SALT LAKE CITY (Reuters) - Utah’s attorney general instructed county clerks on Tuesday to issue marriage licenses to gay and lesbian couples requesting them, as ordered by the federal judge who overturned a state ban on same-sex weddings, or risk being held in contempt of court.
The admonishment from Attorney General Sean Reyes’ office came shortly before the 10th U.S. Circuit Court of Appeals denied for a third time a state request to put the judge’s ruling on hold while the case remained under court review.
Ryan Bruckner, a spokesman for the attorney general, said the instruction was not intended as an official dictate but to advise county clerks “if they continue to deny (applicants), they could have problems with being in contempt of court.”
“I would not expect to see much of a problem past Thursday,” said Bruckner, adding that he expected all 29 of Utah’s counties to comply with the court order. State and county government offices are closed on Wednesday in observance of the Christmas holiday.
Utah became the 18th state to extend marriage rights to gays and lesbians when U.S. District Judge Robert Shelby on Friday sided with three same-sex couples in their lawsuit challenging a voter-passed amendment to the Utah Constitution that defined marriage as exclusively between a man and a woman.
Shelby’s finding that the exclusion violated gay couples’ rights to due process and equal protection marked a major victory for gay rights activists in a conservative state, and it appears to have taken some people by surprise in Utah.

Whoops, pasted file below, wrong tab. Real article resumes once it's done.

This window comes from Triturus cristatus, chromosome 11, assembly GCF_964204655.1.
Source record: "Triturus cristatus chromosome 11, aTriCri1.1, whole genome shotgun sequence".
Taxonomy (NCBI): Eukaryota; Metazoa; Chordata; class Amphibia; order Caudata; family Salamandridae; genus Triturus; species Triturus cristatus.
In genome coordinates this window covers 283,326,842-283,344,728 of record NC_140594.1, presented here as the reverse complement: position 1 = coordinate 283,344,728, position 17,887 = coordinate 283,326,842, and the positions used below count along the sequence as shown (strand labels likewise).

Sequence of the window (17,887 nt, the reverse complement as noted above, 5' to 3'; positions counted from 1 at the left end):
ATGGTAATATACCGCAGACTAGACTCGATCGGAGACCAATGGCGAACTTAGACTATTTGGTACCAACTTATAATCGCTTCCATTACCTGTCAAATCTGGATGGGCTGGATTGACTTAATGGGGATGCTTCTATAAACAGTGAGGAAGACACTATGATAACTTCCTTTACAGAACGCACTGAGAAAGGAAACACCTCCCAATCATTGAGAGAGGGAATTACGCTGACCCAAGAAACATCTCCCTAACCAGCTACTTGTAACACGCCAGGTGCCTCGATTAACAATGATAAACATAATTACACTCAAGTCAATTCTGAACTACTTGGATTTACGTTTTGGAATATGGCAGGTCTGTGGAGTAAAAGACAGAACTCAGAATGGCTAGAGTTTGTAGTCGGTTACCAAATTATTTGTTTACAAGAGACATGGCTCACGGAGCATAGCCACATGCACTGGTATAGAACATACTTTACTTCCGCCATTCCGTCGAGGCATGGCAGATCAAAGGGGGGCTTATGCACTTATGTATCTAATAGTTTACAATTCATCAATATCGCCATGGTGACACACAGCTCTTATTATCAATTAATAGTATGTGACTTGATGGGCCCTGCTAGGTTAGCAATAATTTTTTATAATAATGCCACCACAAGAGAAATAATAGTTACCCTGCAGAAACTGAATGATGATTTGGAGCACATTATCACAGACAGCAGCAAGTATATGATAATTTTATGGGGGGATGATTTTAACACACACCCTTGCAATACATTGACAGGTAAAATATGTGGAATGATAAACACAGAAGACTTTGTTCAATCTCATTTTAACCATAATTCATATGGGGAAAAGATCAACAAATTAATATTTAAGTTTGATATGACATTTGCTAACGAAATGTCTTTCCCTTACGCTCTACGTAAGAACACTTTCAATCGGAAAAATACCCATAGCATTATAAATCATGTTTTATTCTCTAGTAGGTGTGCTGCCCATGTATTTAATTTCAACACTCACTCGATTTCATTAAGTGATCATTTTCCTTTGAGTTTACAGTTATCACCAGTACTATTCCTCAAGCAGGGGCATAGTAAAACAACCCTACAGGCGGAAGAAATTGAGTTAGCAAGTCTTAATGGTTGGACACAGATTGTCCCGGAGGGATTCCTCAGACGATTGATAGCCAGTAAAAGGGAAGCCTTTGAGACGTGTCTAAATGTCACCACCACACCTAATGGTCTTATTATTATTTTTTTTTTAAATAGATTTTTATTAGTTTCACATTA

At least four counties were still refusing to issue marriage licenses as of Monday, according the Salt Lake City-based gay rights group Utah Pride.
It was unclear how many counties were continuing to do so on Tuesday, or if any had changed course due to the message from the attorney general’s office.
Salt Lake County, the state’s most populous county, began issuing marriage licenses to same-sex applicants within hours of Shelby’s ruling on Friday.
Utah County, the second most populous county in the state, was among the jurisdictions that did not immediately follow the federal court’s order. On Monday, Salt Lake City television station KUTV followed a lesbian couple into the Utah County clerk’s office, where they were denied, according to the station.
Officials in rural Cache County issued a statement on Monday saying they had closed the clerk’s office there “until further notice” so that they could “sort out the legal issues and confusion created in the wake of Judge Shelby’s opinion.” The office remained closed on Tuesday.
San Juan County Commission Chairman Bruce Adams said before the advisement from the attorney general that his office was waiting for legal direction from the state. “There’s no effort to deny anybody, we’re just waiting,” he said.
Utah Governor Gary Herbert has already filed a formal notice of his intention to appeal Shelby’s ruling on its merits.
On Monday, Shelby denied a request from the state to put his own ruling on hold pending appeal. The 10th U.S. Circuit Court of Appeals, based in Denver, has likewise declined to issue an emergency stay of the ruling, as requested by the state.
“Having considered the district court’s decision and the parties’ arguments concerning the stay factors, we conclude that a stay is not warranted,” Circuit Judges Jerome Holmes and Robert Bacharach wrote on Tuesday in the court’s third denial.
President Barack Obama in 2011 nominated Shelby to be a federal judge in Utah, and he won confirmation from the U.S. Senate in 2012 with Utah’s two Republican senators, Orrin Hatch and Mike Lee, lending their support.
(This story was refiled to remove extraneous letters from headline)
Additional reporting by Robert Boczkiewicz in Denver; Writing by Alex Dobuzinskis and Steve Gorman; Editing by Edith Honan, Steve Orlofsky and Bill Trott